FIG. 3 is a schematic side view of the embodiment of FIG. 1 with controlling and monitoring means;

FIG. 4 is a schematic top view of an embodiment of the invention, where four zones are shown side-by-side;

FIG. 5 is an embodiment of a rotating drum arrangement according to the invention;

FIG. 6A is another embodiment of a rotating drum arrangement-according to the invention;

FIG. 6B is an embodiment of a cutting and feeding device; and

FIG. 7 is a graph showing the results of a computer simulation of an embodiment of the present invention.

DETAILED DESCRIPTION OF THE PREFERRED EMBODIMENTS

FIG. 1 schematically illustrates a side view of an embodiment of the method according to the invention. The present invention is a method of drying moist organic material. In one application of the invented method, the moist organic material is a forage crop, such as alfalfa or other similar plants. The initial moisture content of the organic material will depend on a number of factors, and may in one application be about 40-50%, but in other applications could be as low as 20% or as high as it is when freshly cut.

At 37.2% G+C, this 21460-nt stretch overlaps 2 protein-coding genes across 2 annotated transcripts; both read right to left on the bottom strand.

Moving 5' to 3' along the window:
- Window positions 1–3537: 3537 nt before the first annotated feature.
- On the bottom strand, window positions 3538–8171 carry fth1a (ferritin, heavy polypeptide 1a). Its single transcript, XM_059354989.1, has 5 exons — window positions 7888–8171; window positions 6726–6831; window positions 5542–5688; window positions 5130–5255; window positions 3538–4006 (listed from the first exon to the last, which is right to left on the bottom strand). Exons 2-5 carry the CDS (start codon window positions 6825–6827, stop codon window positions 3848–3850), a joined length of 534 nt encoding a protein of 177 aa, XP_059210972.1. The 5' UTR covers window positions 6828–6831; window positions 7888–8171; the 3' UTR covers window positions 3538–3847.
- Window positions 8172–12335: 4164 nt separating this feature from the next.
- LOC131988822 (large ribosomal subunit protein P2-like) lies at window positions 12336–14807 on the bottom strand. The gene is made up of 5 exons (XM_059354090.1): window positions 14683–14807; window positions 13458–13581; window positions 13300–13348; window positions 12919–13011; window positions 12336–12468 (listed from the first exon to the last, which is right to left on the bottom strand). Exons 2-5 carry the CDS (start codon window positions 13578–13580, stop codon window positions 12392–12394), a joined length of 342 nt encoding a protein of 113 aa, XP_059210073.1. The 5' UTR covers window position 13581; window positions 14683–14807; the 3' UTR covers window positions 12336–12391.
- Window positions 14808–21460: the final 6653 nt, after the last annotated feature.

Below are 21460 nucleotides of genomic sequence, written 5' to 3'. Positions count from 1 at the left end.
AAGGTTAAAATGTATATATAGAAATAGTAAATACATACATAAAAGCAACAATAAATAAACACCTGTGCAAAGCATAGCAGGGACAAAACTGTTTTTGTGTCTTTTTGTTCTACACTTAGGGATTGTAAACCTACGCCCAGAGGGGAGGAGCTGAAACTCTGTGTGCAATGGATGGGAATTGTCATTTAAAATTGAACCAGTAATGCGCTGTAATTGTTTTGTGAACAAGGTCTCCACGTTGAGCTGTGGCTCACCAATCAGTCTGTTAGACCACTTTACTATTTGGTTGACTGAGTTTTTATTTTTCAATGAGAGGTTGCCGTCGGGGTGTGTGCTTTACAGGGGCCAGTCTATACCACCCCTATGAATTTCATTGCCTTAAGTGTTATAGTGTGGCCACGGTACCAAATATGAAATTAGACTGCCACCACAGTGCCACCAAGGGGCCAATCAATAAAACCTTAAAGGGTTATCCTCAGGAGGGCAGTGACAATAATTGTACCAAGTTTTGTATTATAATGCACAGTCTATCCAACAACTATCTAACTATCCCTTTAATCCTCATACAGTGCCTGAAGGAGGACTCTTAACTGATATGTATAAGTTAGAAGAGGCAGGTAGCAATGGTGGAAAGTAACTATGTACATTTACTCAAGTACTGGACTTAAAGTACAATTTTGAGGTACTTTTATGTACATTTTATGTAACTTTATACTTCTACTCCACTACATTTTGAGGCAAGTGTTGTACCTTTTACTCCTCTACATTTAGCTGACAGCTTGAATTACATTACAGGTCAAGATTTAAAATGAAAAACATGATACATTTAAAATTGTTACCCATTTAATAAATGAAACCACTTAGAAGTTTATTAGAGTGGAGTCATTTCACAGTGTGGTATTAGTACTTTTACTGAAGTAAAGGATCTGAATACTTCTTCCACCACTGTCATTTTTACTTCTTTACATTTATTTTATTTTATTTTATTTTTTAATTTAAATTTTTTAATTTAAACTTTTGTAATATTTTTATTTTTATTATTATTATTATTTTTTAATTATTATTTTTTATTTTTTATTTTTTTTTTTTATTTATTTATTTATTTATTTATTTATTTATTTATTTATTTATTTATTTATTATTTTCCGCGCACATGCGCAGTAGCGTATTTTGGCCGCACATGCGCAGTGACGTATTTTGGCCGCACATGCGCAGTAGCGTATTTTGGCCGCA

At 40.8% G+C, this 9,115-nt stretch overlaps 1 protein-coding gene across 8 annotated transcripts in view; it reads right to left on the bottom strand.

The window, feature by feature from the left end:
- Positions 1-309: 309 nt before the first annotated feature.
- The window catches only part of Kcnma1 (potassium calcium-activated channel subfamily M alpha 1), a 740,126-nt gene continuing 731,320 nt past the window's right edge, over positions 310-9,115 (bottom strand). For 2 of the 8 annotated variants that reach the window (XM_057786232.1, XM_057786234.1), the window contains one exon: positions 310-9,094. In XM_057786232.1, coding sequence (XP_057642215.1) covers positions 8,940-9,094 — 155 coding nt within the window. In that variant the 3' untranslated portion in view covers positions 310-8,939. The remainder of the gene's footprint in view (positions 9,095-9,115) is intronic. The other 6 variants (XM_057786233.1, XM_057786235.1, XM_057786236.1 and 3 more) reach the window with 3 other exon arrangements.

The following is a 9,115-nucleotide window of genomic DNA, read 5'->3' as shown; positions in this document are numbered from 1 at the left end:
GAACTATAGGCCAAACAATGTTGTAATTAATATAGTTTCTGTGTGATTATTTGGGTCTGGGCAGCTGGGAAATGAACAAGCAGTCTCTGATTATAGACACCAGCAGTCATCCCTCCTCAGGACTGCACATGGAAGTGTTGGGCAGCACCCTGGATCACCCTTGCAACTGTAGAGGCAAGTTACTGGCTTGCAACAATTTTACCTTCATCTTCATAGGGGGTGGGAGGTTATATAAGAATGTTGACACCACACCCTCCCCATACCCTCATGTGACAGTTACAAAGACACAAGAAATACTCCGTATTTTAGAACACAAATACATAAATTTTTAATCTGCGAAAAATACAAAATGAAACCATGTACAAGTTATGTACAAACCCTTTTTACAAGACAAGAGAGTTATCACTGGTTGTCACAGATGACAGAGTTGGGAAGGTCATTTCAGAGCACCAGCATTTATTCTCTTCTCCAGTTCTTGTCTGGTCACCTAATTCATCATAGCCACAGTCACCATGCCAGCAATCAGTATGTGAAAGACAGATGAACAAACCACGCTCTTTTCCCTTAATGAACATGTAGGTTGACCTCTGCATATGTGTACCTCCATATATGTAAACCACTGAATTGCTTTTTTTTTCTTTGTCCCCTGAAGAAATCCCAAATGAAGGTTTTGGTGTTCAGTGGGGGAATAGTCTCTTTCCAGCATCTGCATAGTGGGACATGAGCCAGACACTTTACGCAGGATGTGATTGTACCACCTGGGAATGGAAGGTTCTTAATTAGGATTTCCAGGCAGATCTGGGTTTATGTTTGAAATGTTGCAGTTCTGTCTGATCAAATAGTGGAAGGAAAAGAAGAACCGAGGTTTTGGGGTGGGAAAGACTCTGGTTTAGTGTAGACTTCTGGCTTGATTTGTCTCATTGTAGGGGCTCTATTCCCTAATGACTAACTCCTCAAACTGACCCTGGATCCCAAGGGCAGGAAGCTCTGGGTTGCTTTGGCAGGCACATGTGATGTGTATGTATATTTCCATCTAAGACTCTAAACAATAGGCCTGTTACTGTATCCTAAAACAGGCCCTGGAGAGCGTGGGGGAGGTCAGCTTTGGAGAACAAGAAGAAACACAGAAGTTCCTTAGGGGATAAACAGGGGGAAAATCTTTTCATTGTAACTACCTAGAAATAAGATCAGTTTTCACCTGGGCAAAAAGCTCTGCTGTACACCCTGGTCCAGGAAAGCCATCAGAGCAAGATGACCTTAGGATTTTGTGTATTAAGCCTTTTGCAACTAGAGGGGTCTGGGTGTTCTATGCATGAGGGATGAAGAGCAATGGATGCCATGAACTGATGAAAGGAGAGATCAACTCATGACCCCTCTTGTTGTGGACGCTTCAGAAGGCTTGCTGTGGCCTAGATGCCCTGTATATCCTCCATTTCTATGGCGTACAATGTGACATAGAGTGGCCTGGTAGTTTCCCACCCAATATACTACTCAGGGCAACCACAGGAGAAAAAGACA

The moist organic material is fed in a flow 101. The material flows in the direction indicated by arrows 103. As noted above, the situation under which the organic material is inserted for drying may vary, i.e. it could come straight from harvest or it could be taken up from the field some time after it was cut. It is unlikely that the material is inserted for drying straight from cutting as the moisture level (measured in percent by weight of the total) is very high at this time and thus the drying cost and/or energy used for drying will also be very high. The material flow can be created, for example, by feeding the moist organic material along a conveyor belt system.